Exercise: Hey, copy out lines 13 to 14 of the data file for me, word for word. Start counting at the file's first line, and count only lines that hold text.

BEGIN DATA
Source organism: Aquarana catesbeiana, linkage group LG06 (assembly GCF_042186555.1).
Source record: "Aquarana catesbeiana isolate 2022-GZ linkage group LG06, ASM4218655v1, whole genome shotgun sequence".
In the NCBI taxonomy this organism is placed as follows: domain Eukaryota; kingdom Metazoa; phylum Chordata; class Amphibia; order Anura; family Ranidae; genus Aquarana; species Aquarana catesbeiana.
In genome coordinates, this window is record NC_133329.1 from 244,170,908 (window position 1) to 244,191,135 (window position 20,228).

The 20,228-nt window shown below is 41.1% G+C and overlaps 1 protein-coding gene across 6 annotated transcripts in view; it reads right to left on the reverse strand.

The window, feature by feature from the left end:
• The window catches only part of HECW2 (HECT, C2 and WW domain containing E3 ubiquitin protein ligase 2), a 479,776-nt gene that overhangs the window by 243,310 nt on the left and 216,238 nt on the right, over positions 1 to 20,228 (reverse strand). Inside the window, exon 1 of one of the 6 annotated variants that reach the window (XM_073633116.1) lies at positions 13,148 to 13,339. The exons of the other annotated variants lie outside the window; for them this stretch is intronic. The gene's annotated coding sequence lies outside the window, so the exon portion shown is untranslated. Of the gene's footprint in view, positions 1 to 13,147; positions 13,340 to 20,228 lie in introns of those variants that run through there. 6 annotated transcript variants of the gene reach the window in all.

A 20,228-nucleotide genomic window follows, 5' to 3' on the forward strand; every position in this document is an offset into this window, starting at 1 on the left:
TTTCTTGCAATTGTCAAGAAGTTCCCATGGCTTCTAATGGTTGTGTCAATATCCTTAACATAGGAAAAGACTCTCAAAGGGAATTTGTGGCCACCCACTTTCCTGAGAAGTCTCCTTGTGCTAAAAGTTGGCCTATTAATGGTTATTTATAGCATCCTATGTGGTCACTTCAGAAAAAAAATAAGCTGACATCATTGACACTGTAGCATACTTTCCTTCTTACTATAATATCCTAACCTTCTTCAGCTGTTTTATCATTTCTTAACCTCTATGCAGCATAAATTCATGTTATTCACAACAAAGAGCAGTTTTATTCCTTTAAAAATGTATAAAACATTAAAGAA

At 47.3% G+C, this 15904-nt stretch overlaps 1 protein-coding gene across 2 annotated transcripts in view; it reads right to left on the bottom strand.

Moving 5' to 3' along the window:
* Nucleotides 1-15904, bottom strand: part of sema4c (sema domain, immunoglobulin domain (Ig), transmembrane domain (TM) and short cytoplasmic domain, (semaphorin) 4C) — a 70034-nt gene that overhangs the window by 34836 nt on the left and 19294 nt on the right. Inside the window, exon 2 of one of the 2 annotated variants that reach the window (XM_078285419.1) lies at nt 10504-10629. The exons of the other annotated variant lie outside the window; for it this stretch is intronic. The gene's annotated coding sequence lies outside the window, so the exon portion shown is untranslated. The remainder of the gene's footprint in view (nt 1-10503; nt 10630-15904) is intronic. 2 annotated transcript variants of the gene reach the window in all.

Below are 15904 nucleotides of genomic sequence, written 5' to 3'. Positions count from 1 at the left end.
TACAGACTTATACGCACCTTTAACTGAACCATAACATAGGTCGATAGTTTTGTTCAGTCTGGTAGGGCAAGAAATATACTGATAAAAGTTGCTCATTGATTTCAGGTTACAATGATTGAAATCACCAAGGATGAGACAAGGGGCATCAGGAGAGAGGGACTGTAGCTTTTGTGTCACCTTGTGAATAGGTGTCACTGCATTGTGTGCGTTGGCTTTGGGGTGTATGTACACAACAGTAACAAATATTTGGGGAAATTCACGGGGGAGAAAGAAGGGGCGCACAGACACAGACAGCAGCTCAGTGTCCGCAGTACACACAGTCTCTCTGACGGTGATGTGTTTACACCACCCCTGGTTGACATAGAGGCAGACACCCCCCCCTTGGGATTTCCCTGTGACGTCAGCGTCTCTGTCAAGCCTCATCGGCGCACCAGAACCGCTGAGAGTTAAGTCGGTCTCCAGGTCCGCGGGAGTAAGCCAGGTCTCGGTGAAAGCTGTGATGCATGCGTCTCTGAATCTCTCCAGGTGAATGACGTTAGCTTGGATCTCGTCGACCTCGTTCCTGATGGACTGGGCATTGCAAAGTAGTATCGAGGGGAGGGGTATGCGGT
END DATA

Below are 15904 nucleotides of genomic sequence, written 5' to 3'. Positions count from 1 at the left end.
TACAGACTTATACGCACCTTTAACTGAACCATAACATAGGTCGATAGTTTTGTTCAGTCTGGTAGGGCAAGAAATATACTGATAAAAGTTGCTCATTGATTTCAGGTTACAATGATTGAAATCACCAAGGATGAGACAAGGGGCATCAGGAGAGAGGGACTGTAGCTTTTGTGTCACCTTGTGAATAGGTGTCACTGCATTGTGTGCGTTGGCTTTGGGGTGTATGTACACAACAGTAACAAATATTTGGGGAAATTCACGGGGGAGAAAGAAGGGGCGCACAGACACAGACAGCAGCTCAGTGTCCGCAGTACACACAGTCTCTCTGACGGTGATGTGTTTACACCACCCCTGGTTGACATAGAGGCAGACACCCCCCCCTTGGGATTTCCCTGTGACGTCAGCGTCTCTGTCAAGCCTCATCGGCGCACCAGAACCGCTGAGAGTTAAGTCGGTCTCCAGGTCCGCGGGAGTAAGCCAGGTCTCGGTGAAAGCTGTGATGCATGCGTCTCTGAATCTCTCCAGGTGAATGACGTTAGCTTGGATCTCGTCGACCTCGTTCCTGATGGACTGGGCATTGCAAAGTAGTATCGAGGGGAGGGGTATGCGGT